If you take a look at the Board of Directors of this multi academy trust, you will notice something very odd. I know it’s hard to believe, but here we are in the twenty first century, at a time when equality is supposedly at the forefront of all our minds, and yet we have a board made up entirely of white (mostly business) men. Perhaps even more startling than this, though, is the fact that no one in this MAT stopped to think that this might be a problem. These ten men must have sat in meetings making decisions and never even noticed that there was something strange about the make-up of their team. Inspired by this example of a MAT #manel (all male panel), I decided to take a look at a selection of other multi academy trusts, particularly some of the larger and better known ones, to see whether their boards were more representative of the population, and of the children and families that they serve, than this Education South West one. It’s hard to know what someone’s ethnicity is from just a name, so I focused on checking gender balance. Although there were a handful of boards that were balanced in terms of gender*, the overwhelming majority were heavily weighted towards male representation.

8 men, 3 women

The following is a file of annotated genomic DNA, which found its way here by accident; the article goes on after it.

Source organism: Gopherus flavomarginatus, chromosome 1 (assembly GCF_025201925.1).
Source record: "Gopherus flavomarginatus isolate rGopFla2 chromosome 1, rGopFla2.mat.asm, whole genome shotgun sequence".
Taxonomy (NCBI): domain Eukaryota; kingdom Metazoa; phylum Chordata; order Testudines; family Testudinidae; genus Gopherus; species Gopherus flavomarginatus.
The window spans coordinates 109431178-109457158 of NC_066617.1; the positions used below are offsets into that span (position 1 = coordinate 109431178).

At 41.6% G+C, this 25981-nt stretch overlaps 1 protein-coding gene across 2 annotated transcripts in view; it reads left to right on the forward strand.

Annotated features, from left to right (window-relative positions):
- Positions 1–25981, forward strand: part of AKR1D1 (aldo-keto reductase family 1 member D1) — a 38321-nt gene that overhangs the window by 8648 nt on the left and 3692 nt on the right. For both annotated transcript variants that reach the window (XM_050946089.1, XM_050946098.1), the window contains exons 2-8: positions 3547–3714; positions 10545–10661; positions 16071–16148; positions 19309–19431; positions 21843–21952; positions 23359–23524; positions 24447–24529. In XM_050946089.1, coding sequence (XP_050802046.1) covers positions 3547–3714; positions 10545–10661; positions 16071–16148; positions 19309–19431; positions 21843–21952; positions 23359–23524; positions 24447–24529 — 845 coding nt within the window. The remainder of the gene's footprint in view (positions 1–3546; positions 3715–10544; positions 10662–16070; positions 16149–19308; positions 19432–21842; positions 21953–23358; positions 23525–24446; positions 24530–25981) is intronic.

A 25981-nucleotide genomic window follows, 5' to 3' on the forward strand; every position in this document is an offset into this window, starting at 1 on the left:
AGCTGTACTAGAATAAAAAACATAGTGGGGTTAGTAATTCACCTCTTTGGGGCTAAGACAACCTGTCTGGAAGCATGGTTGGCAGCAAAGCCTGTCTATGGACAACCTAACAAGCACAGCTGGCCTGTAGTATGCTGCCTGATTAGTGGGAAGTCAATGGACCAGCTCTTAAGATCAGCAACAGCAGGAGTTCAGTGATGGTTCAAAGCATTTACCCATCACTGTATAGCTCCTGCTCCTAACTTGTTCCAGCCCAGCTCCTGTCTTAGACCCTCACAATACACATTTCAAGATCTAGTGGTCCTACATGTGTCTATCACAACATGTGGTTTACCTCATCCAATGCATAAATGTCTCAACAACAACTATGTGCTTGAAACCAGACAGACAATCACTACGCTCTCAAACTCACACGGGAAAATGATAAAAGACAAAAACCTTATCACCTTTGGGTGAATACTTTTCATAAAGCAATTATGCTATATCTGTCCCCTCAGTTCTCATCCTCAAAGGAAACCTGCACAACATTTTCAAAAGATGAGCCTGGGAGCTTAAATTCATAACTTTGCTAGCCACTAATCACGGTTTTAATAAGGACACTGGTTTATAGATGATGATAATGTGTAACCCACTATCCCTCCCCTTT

9 men, 3 women
6 men, 2 women
9 men, 3 women
8 men, 3 women
10 men, 3 women
8 men, 2 women
9 men, 3 women
8 men, 4 women
*4 men, 4 women
*3 men, 4 women
*2 men, 3 women

Some people might say – why is this an issue? Some might even resort to the hackneyed excuse ‘well, I guess they just chose the best people for the job’. To my mind, though, this is a problem. These MATs are educating huge numbers of our children, and the larger trusts have a lot of power within the system. If they are not representative of the population that they seek to serve, what kind of message is this sending to the children in their care? How can they make balanced decisions if there is no adequate representation? For educators to lead the change towards equity and equality (and surely this is one of the key areas where we should lead the way), the first thing we have to do is have a balanced set of role models at the top of the system. No matter how unbiased we might believe ourselves, the decisions we make tend to be based on the experiences that we’ve had. And if the voices of women and people from ethnic minority backgrounds are not heard in MAT board rooms, then we run a serious risk of entrenching inequality not overcoming it.

This entry was posted in Equality, Gender. Bookmark the permalink.

1 Response to Represent

  1. ana says:

    ‘Educating our children’ Yes – this is so important. I’m looking through the lens of how we present women in the curriculum – where are they?

    Liked by 1 person

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